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IRS allowed to seize 'suspicious' bank accounts in civil forfeiture

Most Americans are resigned to pay what they owe to the Internal Revenue Service, and they do so without complaint. This is because most of us understand that tax revenue keeps the country running.

But imagine that you are a small business owner and that your profits are mostly cash. You deposit several thousand dollars at a time into a bank account, knowing that this is where it will be safe. But one day, you learn that the IRS has seized the entire account even though you have not broken any laws. This happens more often than most people realize. Unfortunately, many innocent victims of civil asset forfeiture never get their money back.

Civil asset forfeiture laws were designed to help law enforcement agencies battle the mafia, drug traffickers, racketeers and other groups committing organized crime. If IRS investigators or law enforcement agencies suspect that your money is tied to a crime, they can seize it, even if no criminal charges are ever brought.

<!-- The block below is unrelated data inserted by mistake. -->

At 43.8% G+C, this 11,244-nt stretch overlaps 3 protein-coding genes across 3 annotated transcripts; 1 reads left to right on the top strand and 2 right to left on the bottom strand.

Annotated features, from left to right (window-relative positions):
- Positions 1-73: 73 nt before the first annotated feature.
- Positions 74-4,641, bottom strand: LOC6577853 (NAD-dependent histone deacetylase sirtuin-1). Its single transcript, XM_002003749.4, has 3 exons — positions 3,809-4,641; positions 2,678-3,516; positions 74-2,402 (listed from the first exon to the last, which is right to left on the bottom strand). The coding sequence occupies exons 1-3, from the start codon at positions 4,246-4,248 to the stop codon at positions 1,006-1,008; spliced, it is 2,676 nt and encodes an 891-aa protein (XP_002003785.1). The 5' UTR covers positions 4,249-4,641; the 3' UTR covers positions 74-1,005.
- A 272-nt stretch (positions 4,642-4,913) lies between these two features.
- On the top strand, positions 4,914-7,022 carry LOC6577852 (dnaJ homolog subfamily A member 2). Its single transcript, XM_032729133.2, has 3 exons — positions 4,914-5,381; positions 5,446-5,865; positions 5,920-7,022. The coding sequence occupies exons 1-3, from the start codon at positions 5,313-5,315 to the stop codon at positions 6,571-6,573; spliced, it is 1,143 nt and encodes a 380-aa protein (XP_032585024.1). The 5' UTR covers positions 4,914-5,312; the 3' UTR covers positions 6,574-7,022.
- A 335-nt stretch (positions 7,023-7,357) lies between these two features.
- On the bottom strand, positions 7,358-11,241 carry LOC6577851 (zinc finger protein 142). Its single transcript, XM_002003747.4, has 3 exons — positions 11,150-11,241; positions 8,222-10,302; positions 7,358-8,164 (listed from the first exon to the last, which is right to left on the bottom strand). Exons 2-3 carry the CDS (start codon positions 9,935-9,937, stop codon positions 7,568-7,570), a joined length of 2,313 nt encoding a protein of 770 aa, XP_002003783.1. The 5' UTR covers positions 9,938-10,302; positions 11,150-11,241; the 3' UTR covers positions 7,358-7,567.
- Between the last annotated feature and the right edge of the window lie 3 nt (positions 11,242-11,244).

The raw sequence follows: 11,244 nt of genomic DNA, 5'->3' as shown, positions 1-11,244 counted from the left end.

A recent New York Times piece tells the stories of several people who have had their bank accounts seized because they made regular deposits of less than $10,000. Any cash deposits over $10,000 require the bank or financial institution to file a report with the government. However, banks are also urged to report individuals who make “suspicious transactions” below the $10,000 threshold because they may be doing so to evade the reporting requirement.

Once assets have been seized, the burden of proof is on the account holders. In other words, you can only get your money back if you can prove that you are innocent and that the money was not tied to any criminal activity. Meeting that burden of proof is often too expensive and time-consuming, which means that many people simply give up.

Civil asset forfeiture has long been a controversial area of law, and it’s easy to see why. These practices seemingly violate the property rights of law-abiding citizens while allowing government agencies to treat people as guilty until proven innocent.

If you are approached by an IRS special agent, it is important to have a tax law attorney representing you when meeting with the agent. Remember that having a lawyer present in your meeting with the IRS is your legal right.

Source: The New York Times, "Law Lets I.R.S. Seize Accounts on Suspicion, No Crime Required,” Shaila Dewan, Oct. 25, 2014

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